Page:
Modern techniques and applications in Cherenkov counting Page: 2 of 19
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LIQUID SCINTILLATION COUNTING
experiments. This technique is particularly interesting
because it appears to be generally applicable to both
Cerenkov and conventional liquid scintillation counting
procedures. Use of a simple computer program allows one
to quickly set-up his instrument for optimum isotope sepa-
ration and also to evaluate the probable limits of error
in the measurement.
In the span of just a few years, Cerenkov counting tech-
niques have become well established for the rapid assay
of many beta and beta-gamma emitting radionuclides. Sev-
eral authors have suggested that it is the method of choice
for certain isotopes. Among the advantages of the techni-
ques are extreme simplicity of sample preparation, the
ability to count in aqueous systems without the use of or-
ganic fluors, and the high detection sensitivity that can
be obtained. Another important consideration is that con-
ventional liquid scintillation counting equipment can be
used without modification. Many of the factors that influ-
ence the successful application of Cerenkov counting to
practical problems have already been described (1,2). This
paper will attempt to both review and extend the state of
Cerenkov counting technology.
Cerenkov radiation is produced when a charged particle
passes through a transparent medium (the Cerenkov genera-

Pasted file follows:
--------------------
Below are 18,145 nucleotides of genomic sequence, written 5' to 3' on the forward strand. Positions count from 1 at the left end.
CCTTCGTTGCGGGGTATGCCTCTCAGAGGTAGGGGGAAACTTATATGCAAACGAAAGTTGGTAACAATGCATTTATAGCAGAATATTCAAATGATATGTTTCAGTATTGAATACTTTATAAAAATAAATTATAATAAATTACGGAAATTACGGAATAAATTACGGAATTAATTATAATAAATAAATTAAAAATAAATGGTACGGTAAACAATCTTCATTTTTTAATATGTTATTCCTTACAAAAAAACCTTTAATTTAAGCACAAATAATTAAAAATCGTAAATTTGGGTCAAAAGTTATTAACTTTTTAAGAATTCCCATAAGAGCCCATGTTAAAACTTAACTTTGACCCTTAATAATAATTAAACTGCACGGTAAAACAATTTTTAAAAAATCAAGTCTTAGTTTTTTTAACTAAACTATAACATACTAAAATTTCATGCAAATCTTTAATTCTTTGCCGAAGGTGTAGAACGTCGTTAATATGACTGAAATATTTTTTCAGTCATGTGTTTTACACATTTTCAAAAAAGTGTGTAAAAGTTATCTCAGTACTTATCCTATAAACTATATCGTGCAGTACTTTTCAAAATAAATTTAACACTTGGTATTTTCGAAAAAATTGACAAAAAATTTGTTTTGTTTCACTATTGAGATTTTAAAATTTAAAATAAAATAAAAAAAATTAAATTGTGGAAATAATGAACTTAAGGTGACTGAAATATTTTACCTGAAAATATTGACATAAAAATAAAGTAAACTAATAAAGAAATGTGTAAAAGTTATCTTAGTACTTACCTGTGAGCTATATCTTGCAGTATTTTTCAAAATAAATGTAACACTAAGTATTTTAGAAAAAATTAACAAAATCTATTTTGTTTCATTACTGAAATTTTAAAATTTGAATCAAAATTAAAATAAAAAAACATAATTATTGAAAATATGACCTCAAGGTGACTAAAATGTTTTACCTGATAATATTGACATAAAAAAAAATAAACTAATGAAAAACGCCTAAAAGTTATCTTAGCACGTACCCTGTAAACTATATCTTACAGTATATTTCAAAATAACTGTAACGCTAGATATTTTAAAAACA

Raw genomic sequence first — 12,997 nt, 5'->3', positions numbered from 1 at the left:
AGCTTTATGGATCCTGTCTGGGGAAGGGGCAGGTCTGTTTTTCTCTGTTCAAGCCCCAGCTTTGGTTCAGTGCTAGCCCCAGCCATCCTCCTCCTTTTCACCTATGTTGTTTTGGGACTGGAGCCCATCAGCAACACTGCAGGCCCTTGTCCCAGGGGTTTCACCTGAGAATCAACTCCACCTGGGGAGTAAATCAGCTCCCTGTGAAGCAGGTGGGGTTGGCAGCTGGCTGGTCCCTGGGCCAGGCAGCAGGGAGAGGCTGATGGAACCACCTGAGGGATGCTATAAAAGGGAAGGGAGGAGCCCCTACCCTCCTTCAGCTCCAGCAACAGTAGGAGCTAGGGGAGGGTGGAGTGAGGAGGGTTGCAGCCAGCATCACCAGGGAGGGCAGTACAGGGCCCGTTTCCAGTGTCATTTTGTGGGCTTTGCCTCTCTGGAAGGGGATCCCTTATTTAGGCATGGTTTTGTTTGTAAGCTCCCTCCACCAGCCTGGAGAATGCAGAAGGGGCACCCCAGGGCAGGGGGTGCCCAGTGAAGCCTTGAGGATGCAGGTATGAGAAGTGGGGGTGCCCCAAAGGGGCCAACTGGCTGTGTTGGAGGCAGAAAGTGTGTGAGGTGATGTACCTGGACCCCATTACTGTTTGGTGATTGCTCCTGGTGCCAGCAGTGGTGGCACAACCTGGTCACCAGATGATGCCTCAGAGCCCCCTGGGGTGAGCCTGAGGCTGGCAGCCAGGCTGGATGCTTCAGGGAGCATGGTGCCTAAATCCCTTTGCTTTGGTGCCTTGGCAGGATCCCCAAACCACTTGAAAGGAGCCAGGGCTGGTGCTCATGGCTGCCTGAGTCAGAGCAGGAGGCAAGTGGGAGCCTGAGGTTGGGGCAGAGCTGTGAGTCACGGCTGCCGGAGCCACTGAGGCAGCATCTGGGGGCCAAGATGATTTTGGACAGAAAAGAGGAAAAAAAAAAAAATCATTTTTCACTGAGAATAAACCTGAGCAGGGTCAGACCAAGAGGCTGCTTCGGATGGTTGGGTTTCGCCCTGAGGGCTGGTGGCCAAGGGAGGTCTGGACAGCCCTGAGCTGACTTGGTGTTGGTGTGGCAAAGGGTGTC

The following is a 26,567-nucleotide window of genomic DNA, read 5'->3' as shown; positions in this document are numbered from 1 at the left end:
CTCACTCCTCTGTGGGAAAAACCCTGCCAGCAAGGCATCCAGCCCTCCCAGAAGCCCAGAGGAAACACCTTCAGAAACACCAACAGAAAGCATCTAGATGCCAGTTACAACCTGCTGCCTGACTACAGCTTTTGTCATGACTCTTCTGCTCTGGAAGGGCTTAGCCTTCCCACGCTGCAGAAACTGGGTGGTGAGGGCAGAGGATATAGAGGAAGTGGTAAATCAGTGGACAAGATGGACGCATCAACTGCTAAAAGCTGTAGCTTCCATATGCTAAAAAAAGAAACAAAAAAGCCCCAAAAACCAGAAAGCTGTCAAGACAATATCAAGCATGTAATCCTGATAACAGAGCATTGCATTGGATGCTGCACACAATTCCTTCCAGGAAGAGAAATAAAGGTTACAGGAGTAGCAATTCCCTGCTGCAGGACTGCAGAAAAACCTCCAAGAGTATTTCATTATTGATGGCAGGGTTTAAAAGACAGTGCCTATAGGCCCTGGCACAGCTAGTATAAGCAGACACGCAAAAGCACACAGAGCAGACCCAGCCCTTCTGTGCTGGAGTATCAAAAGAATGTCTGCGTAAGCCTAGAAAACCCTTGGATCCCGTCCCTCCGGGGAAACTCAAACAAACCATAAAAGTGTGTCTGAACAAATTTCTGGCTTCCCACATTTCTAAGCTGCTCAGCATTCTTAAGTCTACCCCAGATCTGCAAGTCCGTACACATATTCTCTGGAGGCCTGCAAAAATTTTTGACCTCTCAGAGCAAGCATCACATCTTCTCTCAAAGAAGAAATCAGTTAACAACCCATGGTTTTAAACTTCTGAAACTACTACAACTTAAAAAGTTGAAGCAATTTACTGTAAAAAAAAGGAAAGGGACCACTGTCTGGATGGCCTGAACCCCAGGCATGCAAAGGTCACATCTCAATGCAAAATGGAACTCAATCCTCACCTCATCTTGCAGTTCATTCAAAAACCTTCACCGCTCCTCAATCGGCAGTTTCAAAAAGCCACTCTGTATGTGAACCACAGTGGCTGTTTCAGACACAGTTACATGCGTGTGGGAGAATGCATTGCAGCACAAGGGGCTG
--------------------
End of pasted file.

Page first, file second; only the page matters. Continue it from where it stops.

tor) at a relative phase velocity greater than the speed
of light in the same medium. Upon entering the generator,
the particle experiences a strong slowing force and, during
this period of rapid de-acceleration, electromagnetic radi-
ation is generated. Cerenkov radiation has been described
as the .particle electromagnetic "shock wave" that is anal-
ogous to the boom created by hypersonic aircraft. Theo-
retically, the Cerenkov spectrum extends from microwave to
X-ray frequencies; the portion of major concern to practi-
cal counting procedures lies in the ultraviolet and blue
spectral regions. The most familiar display of Cerenkov
radiation is the blue glow surrounding the core of swim-
The basic physical condition that must be met for the
formation of Cerenkov radiation is:
On > 1 (1)
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Ross, H.H. & Rasmussen, G.T. Modern techniques and applications in Cherenkov counting, article, January 1, 1972; Tennessee. (https://digital.library.unt.edu/ark:/67531/metadc1030287/m1/2/: accessed May 26, 2019), University of North Texas Libraries, Digital Library, https://digital.library.unt.edu; crediting UNT Libraries Government Documents Department.